Okay, so I have a small/huge obsession with tents. I love tents, how cool are tents, right? Like a little home, (granted without windows and heating) on your back. I found out possibly a bit too late in life that ‘tent architect’ is actually a job title! But yeah I’ve always had a fascination with forts and places that go above your head. So when it comes to actually choosing a tent, I get quite picky: weight to size ratios, colour, number of poles, sturdiness, floorspace, storage, ventilation and height. Height is where the MSR Elixir came into play for me. It’s very easy to pick up a lightweight tent, but you will often end up spending every morning and night caterpillaring in and out of your clothes because you can’t sit up. The Elixir is just over 1m tall, which doesn’t sound like much, but because of the shape most of the tent is that height, so you can actually move around. Compare it to the Vango Banshee 200 (another brilliant tent) which is 1m at it’s highest on the outer canopy, but you can’t do much more than prop yourself up on your elbow once inside. Aside from that it’s also the sturdiest tent I’ve owned, and thanks to it’s separate footprint, it’s also super versatile. You can pitch just the flysheet, or just the inner, depending on how much weight you want to carry and the climate.
Okay, I’ve already said it’s pretty right? There are technically three poles but the two main ones are attached on a hinge so they cross each other, and a small one goes across the top to widen that head space and make the tent even sturdier. The pole design makes the tent super sturdy too, although bending in strong winds and storms while I was in the mountains, it was never enough to worry me and in most conditions I didn’t hear a peep out of it. The Elixir is symmetrical, so it has a door on either side of the inner and outer with enough space between to store a medium sized backpack. There are two ventilation windows on the flysheet which stop most of the condensation. What little condensation I did experience ran straight down the fly and onto the ground, no drips onto me! Typically for a two person, you wouldn’t want two people and two backpacks in the tent, which is why the porch area is great, when using it solo I found a lovely amount of room to stretch out. Much of the inner is made from mosquito netting, making it really nice of a warm night to just sleep under the stars, however this does come at the compromise of causing difficulty when setting it up in the rain. It is possible -if you’re carrying the footprint- to set up the fly first, but it is fiddly and frustrating.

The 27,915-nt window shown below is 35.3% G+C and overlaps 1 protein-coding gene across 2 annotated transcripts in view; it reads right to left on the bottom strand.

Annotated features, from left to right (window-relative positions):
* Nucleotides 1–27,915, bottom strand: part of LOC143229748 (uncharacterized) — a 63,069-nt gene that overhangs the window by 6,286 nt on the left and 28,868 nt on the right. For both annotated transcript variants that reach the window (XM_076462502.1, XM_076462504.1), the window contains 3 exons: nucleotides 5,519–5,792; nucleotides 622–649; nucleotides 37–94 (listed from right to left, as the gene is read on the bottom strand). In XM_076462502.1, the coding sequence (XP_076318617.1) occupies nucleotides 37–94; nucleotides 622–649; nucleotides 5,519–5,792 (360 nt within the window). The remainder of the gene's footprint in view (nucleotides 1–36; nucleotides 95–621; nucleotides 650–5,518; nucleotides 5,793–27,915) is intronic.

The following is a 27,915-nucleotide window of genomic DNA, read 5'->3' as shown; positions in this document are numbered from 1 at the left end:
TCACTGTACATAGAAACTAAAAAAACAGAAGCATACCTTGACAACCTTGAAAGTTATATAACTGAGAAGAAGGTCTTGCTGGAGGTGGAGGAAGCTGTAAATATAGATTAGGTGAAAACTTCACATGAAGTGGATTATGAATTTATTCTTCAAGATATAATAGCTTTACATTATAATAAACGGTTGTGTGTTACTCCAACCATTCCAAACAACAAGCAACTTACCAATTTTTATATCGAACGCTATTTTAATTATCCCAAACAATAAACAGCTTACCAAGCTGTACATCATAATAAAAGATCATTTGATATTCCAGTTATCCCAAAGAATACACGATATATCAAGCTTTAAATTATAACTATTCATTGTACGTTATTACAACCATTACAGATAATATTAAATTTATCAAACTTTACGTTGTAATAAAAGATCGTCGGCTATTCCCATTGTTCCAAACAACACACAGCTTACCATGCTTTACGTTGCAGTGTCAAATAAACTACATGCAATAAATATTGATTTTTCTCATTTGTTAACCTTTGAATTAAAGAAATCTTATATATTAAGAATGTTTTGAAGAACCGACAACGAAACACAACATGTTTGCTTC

Weighing in at 2 kilos the Elixir is well in the mid-range for backpacking tents (Vango Banshee: 2.35kg), but you get the extra height! Also if you want to go super lightweight, just take the footprint and the flysheet and you’re down to 1.6kg!
Pitching the Elixir 2 is a doddle, the colour coded main poles go into the colour coded loops on the inner, then attach the colour coded clips to the colour coded poles. The final colour coded pole slots into the top. Then simply chuck the fly over the top and attach the buckles to the inner.
As I mentioned earlier, you can also pitch the fly and the footprint. This is much the same method but without colour coding. If you have all three pieces you can also pitch the outer first in the rain and then scrabble around inside attaching the inner. It’s not pretty but it works and comes in handy if you want to shelter from the rain with you damp friends while you eat before bed.
At LeftRight Repeat we pride ourselves in being able to test a lot of gear thoroughly. I took the Elixir 2 900km across the Pyrenees for LRR2015. About 2 weeks into the 6 week trip a began to notice a tiny crack on one of the poles where it joined, I kept an eye on it but it didn’t grow over the following weeks so I assumed it would be okay. Until our last night, pitching the tent and ‘snap’ there it went. Luckily MSR supply a repair tube which slotted over the top nice and easy and has kept it standing and sturdy since. Since then MSR have been extremely helpful, massive kudos to their customer support crew who replaced the tent pole swiftly. The Pyrenees have varying degrees of weather, from sunny and calm to stormy with gale force winds. Throughout all of these the tent stood proud and didn’t let any water in, even when camped on slopes.
At £220 RRP the MSR Elixir is on the upper cusp of mid-range backpacking tents, but what makes it stand out is the extra features, headroom and versatility. I can’t recommend it enough, rather than trying to get my hands on another tent I’m taking it to Chile this May-August to see how it holds up in Patagonian winter, and having two people in it!
Also, for a better deal than most, and great customer service, head over to Floodies to nab it for £180